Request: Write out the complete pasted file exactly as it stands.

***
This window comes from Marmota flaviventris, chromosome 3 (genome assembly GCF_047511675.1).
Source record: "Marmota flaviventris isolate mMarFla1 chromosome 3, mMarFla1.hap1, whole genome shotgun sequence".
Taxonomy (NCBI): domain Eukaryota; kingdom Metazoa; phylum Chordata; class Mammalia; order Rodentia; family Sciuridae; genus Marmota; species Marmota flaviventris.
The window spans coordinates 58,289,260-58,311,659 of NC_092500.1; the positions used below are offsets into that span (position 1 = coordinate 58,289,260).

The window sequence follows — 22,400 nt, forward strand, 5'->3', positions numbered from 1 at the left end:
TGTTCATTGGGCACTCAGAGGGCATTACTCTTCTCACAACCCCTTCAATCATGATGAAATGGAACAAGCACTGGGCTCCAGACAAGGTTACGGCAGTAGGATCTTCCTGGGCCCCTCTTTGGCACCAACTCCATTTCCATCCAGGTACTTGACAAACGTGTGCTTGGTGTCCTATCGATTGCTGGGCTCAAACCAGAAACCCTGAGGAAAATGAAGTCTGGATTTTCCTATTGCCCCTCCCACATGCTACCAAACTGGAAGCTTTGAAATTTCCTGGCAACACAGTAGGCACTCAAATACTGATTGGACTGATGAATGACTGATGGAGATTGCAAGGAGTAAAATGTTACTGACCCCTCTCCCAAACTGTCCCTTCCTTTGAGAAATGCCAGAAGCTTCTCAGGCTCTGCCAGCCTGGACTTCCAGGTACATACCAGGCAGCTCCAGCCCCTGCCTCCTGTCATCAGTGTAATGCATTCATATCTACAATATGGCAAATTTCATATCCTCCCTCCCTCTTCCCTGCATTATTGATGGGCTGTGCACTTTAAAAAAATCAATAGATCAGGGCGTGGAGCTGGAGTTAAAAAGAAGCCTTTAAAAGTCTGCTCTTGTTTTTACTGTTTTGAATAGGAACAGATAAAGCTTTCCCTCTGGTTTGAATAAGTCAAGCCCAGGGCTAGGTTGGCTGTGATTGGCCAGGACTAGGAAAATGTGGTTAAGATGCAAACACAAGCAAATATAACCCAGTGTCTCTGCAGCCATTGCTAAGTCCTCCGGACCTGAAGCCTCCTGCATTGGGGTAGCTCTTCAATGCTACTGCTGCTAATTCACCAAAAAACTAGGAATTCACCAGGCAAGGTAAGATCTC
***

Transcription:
This window comes from Marmota flaviventris, chromosome 3 (genome assembly GCF_047511675.1).
Source record: "Marmota flaviventris isolate mMarFla1 chromosome 3, mMarFla1.hap1, whole genome shotgun sequence".
Taxonomy (NCBI): domain Eukaryota; kingdom Metazoa; phylum Chordata; class Mammalia; order Rodentia; family Sciuridae; genus Marmota; species Marmota flaviventris.
The window spans coordinates 58,289,260-58,311,659 of NC_092500.1; the positions used below are offsets into that span (position 1 = coordinate 58,289,260).

The window sequence follows — 22,400 nt, forward strand, 5'->3', positions numbered from 1 at the left end:
TGTTCATTGGGCACTCAGAGGGCATTACTCTTCTCACAACCCCTTCAATCATGATGAAATGGAACAAGCACTGGGCTCCAGACAAGGTTACGGCAGTAGGATCTTCCTGGGCCCCTCTTTGGCACCAACTCCATTTCCATCCAGGTACTTGACAAACGTGTGCTTGGTGTCCTATCGATTGCTGGGCTCAAACCAGAAACCCTGAGGAAAATGAAGTCTGGATTTTCCTATTGCCCCTCCCACATGCTACCAAACTGGAAGCTTTGAAATTTCCTGGCAACACAGTAGGCACTCAAATACTGATTGGACTGATGAATGACTGATGGAGATTGCAAGGAGTAAAATGTTACTGACCCCTCTCCCAAACTGTCCCTTCCTTTGAGAAATGCCAGAAGCTTCTCAGGCTCTGCCAGCCTGGACTTCCAGGTACATACCAGGCAGCTCCAGCCCCTGCCTCCTGTCATCAGTGTAATGCATTCATATCTACAATATGGCAAATTTCATATCCTCCCTCCCTCTTCCCTGCATTATTGATGGGCTGTGCACTTTAAAAAAATCAATAGATCAGGGCGTGGAGCTGGAGTTAAAAAGAAGCCTTTAAAAGTCTGCTCTTGTTTTTACTGTTTTGAATAGGAACAGATAAAGCTTTCCCTCTGGTTTGAATAAGTCAAGCCCAGGGCTAGGTTGGCTGTGATTGGCCAGGACTAGGAAAATGTGGTTAAGATGCAAACACAAGCAAATATAACCCAGTGTCTCTGCAGCCATTGCTAAGTCCTCCGGACCTGAAGCCTCCTGCATTGGGGTAGCTCTTCAATGCTACTGCTGCTAATTCACCAAAAAACTAGGAATTCACCAGGCAAGGTAAGATCTC